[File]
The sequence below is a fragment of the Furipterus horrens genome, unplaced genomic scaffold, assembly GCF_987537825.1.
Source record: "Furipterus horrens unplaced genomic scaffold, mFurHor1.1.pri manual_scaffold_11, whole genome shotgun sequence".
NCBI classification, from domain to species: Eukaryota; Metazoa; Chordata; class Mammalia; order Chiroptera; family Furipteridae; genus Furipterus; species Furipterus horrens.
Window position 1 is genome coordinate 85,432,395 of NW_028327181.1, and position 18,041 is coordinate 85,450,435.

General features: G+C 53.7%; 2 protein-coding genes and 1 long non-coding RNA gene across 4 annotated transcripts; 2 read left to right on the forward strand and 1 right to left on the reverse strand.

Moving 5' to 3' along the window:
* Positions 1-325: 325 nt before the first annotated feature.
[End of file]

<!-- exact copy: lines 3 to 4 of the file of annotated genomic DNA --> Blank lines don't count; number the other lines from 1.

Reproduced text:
NCBI classification, from domain to species: Eukaryota; Metazoa; Chordata; class Mammalia; order Chiroptera; family Furipteridae; genus Furipterus; species Furipterus horrens.
Window position 1 is genome coordinate 85,432,395 of NW_028327181.1, and position 18,041 is coordinate 85,450,435.